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4 inks make thousands of colors


CMY Colors in Desktop Publishing

Because you are viewing this on the Web, in RGB, these color swatches are simulations of CMYK colors as used in desktop publishing.

# | A | B | C | D | E | F | G | H | I | J | K | L | M | N | O | P | Q | R | S | T | U | V | W | XYZ Subtractive Primaries

Cyan, magenta, and yellow are the subtractive primaries used in process color printing.

Jacci Howard Bear; licensed to About.com Rich black simulation

It's hard to simulate the look of black created with CMYK inks using RGB but it can look something like what's seen here. These blacks have varying amounts of cyan, magenta, or yellow added to them.

Jacci Howard Bear; licensed to About.com

To reproduce full-color photographic images, typical printing presses (and some inkjet printers) use 4 colors of ink. The four inks are placed on the paper in layers of dots that combine to create the illusion of many more colors. CMYK refers to the 4 ink colors used by the printing press — the the subtractive primaries plus black.

CMYK is not the only full color printing process but is the most common. Other full color methods include 6C Hexachrome and 8C Dark/Light (6 colors and 8 colors instead of just 4).

There are differences between images in RGB (how most digital images start out) and CMYK so that when converting from RGB to CMYK there may be some shifts in the color. Companies that have precise corporate or logo colors may find that when converting their print logo for use on the Web (or the other way around), the logo colors may not look exactly the same. When CMYK colors are displayed on screen, such as on the Web or in your graphics software, they are just approximations of what the color will look like when printed. There will be differences.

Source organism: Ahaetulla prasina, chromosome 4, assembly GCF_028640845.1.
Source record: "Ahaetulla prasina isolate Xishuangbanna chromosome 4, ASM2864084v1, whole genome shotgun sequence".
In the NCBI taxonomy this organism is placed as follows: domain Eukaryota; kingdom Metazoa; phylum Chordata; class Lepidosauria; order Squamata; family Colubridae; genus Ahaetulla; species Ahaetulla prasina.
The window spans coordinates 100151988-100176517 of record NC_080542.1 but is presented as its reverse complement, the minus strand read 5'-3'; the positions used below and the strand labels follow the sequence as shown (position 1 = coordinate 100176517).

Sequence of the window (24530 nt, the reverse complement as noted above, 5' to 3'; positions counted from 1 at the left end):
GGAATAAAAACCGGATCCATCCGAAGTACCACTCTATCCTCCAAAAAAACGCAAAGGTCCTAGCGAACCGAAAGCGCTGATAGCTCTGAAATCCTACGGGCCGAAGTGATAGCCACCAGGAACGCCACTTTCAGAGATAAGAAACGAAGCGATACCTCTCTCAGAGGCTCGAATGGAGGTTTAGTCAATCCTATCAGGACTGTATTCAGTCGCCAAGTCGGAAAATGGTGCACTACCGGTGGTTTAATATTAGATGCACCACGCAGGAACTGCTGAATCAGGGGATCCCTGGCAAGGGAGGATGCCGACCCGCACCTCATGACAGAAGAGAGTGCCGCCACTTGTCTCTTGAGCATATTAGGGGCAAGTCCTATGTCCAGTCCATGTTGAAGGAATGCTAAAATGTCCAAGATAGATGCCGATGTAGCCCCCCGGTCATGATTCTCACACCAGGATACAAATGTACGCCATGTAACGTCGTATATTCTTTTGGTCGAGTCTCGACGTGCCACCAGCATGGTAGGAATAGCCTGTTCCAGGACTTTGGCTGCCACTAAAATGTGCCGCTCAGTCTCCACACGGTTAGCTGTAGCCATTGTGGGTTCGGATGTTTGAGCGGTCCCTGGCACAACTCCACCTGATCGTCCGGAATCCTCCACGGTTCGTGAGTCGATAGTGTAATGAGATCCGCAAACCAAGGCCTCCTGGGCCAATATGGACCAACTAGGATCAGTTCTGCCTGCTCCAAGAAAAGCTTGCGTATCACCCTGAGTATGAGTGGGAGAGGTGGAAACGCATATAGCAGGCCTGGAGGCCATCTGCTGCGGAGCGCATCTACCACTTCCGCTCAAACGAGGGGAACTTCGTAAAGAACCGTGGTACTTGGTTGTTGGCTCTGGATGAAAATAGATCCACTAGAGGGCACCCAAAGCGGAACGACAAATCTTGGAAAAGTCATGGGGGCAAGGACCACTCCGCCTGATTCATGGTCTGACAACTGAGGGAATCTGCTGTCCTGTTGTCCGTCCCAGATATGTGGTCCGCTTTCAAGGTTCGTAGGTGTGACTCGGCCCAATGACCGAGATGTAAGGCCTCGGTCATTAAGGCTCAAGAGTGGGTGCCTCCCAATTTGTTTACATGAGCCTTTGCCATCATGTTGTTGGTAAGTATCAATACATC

A mistake often made when submitting artwork for 4-color printing is not converting the images to the CMYK color space. This is needed so that the file can be separated into the four colors (see illustration) so that a separate printing plate can be made for each of the colors.

Also Known As: 4-color | 4C | process colors

Alternate Spellings: CYMK

Examples: The illustration on this page shows a color photograph (center) separated into its CMYK components. A separate plate for the printing press would be made from each one. Those areas on the C plate, for example, that are black and shades of gray would print in varying shades of Cyan. The white areas get no Cyan. Each ink is added in turn to create the final full color image on paper.

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